The tearful mother of a convicted Connecticut home invasion killer told a jury Tuesday her son is shocked at his role in the crime and she blames it on sexual abuse he suffered as a child.
Joshua Komisarjevsky (koh-mih-sar-JEV'-skee) and co-defendant Steven Hayes were convicted of capital felony, murder and sexual assault in the killings of Jennifer Hawke-Petit and her two daughters at their Cheshire home in 2007. Hayes is on death row after he was convicted last year of raping and strangling Hawke-Petit and killing her daughters, who died of smoke inhalation after they were tied to their beds and left to die in a fire.
"He was just in shock that he was involved in something like this," Jude Komisarjevsky said of her son. "He was asking how did this happen, how did I get to this point? He eventually got to the point, I can't retrace the steps. So he's just trying to see what he can salvage for himself."
The defense says Komisarjevsky was sexually abused between the ages of 4 to 6 by a foster teen his family had taken into the home.
"I think we basically feel that we wished we had said no to being foster parents, because we don't think we'd be here today," Jude Komisarjevsky said, crying.
Jude Komisarjevsky, wearing a pink sweater, was called to testify again a day before Komisarjevsky's nine-year-old daughter testifies by videotape as the defense tries to convince the jury that convicted him last month to spare him the death penalty. The girl was interviewed earlier by a child psychologist and the defense is expected to play about 20 minutes of her nearly hour-long interview.
Jude Komisarjevsky, who testified at the beginning of the sentencing phase, testified Tuesday about bringing his daughter to see him in prison when he was sentenced for earlier home burglaries. The defense showed jurors a photo of Komisarjevsky with his daughter during one visit as his mother described how she would sit on his lap as he read her stories.
Jurors also saw photos of Komisarjevsky with his arm around his daughter opening a Christmas present. One daughter smiled as she viewed the photos.
Jude Komisarjevsky recalled her son putting his daughter to bed the night of the crime.
"He talked about her, how sweet and precious she was," his mother said. "I had a sense he felt things were not good and this was like a goodbye."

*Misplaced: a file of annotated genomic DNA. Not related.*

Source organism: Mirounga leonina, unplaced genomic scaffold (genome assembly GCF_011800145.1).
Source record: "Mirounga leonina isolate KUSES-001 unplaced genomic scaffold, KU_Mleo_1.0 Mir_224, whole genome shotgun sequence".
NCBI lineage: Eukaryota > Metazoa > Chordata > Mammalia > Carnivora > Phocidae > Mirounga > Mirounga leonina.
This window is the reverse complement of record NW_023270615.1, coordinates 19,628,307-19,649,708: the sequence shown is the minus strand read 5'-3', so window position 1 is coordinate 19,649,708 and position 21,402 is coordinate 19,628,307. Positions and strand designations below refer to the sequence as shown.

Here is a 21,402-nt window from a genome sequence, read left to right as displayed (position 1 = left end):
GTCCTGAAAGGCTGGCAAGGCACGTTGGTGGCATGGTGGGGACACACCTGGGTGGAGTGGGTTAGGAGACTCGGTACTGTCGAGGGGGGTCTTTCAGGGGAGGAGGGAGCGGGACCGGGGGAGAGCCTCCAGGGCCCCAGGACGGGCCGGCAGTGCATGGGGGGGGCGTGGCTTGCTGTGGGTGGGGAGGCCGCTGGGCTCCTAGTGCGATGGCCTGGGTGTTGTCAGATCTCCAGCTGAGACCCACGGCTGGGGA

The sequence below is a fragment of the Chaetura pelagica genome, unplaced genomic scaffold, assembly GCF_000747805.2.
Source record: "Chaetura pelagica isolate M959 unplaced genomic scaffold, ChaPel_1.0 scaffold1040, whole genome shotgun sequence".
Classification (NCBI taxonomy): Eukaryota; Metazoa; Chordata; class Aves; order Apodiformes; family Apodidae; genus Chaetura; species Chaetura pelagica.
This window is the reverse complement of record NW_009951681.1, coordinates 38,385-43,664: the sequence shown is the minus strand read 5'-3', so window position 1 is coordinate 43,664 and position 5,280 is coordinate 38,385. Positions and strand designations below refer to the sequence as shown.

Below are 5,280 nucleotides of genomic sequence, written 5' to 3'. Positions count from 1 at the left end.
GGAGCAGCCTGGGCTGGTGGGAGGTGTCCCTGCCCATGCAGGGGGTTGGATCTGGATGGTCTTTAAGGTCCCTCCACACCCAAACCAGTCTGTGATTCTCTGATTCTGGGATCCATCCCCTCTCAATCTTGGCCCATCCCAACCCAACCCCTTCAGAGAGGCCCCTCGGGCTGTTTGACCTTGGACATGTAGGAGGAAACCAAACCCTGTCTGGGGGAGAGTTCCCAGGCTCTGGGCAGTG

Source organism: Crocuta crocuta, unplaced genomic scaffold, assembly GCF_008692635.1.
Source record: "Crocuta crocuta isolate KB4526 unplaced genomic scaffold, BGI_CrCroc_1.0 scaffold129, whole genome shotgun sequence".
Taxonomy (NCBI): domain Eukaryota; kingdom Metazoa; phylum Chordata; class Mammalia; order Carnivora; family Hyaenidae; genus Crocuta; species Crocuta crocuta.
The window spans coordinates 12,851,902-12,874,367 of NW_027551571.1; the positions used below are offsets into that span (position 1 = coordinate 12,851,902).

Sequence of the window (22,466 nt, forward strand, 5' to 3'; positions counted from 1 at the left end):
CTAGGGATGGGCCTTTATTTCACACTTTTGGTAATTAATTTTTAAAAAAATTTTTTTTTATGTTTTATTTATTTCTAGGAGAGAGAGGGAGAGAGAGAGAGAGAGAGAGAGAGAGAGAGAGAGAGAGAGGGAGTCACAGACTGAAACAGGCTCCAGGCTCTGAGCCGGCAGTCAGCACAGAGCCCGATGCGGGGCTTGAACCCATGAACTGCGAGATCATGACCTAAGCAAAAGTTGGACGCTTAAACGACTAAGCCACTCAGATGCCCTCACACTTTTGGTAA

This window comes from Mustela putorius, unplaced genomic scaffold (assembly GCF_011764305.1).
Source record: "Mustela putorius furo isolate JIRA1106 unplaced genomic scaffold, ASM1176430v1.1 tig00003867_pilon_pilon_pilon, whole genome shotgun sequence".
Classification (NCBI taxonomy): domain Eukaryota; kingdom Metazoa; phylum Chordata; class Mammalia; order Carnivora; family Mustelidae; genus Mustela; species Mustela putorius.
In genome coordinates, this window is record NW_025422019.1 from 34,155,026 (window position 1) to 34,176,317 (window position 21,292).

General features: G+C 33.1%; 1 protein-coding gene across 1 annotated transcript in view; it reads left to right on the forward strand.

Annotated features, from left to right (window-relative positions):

Komisarjevsky told a psychiatrist hired by the defense that the crime got out of control and that he felt so remorseful he was suicidal.
Dr. Richard Dudley Jr. testified that Joshua Komisarjevsky told him the situation became increasingly out of control but he didn't know what to do.
"He explained that the victims certainly didn't have to die," Dudley said. "He talked about how bad he felt about that. And he talked about how at the end of it all how suicidal he was."
Prosecutors have questioned Komisarjevsky's remorse, noting he blamed the sole survivor, Dr. William Petit, for not doing more to help his family even though he was beaten with a bat and tied up. In his taped confession to police, Komisarjevsky spoke matter-of-factly and laughed occasionally.
Dudley said he believed Komisarjevsky's remorse was sincere. He said his feelings about Petit were more related to believing he was not protected as a child from sexual abuse he suffered by his foster brother.
Dudley testified that Komisarjevsky is "extremely attached" to his daughter.
"He saw her response to him as just kind of unconditional acceptance," Dudley said.
Under cross examination, Dudley said Komisarjevsky only spent weeks with his daughter before he was charged with the home invasion. He had been in prison earlier for a string of residential burglaries.
Komisarjevsky portrayed himself as reluctant to commit the burglary with Hayes because in the past he always acted alone and didn't know Hayes well. But he also described the thrill he got from home invasions, Dudley said.
Prosecutor Michael Dearington reminded jurors that Komisarjevsky targeted the Petit house and sexually abused Petit's 11-year-old daughter. He pressed Dudley on whether the crime was motivated not only by money but also by sexual assault.
"I think the possibilities are open," Dudley said.
Dudley testified Monday that Komisarjevsky has suffered from a mood disorder since he was a child that includes periods of profound depression. He said Komisarjevsky told him he would engage in risky behavior, including Russian roulette, to pull himself out of depression.
He also said Komisarjevsky, who was adopted, has a family history of mental illness.
Dearington pressed Dudley on why he relied on an anonymous letter about the family's history. Dudley said his diagnosis was based on his own evaluation of Komisarjevsky and that the letter was consistent with his findings.
At least 10 percent of the population suffers from mood disorders, Dudley said.
Dudley said Komisarjevsky's judgment was impaired by his mental condition, but it was not a direct cause of the crime.
The defense is expected to rest next Tuesday. The sentencing phase began Oct. 25.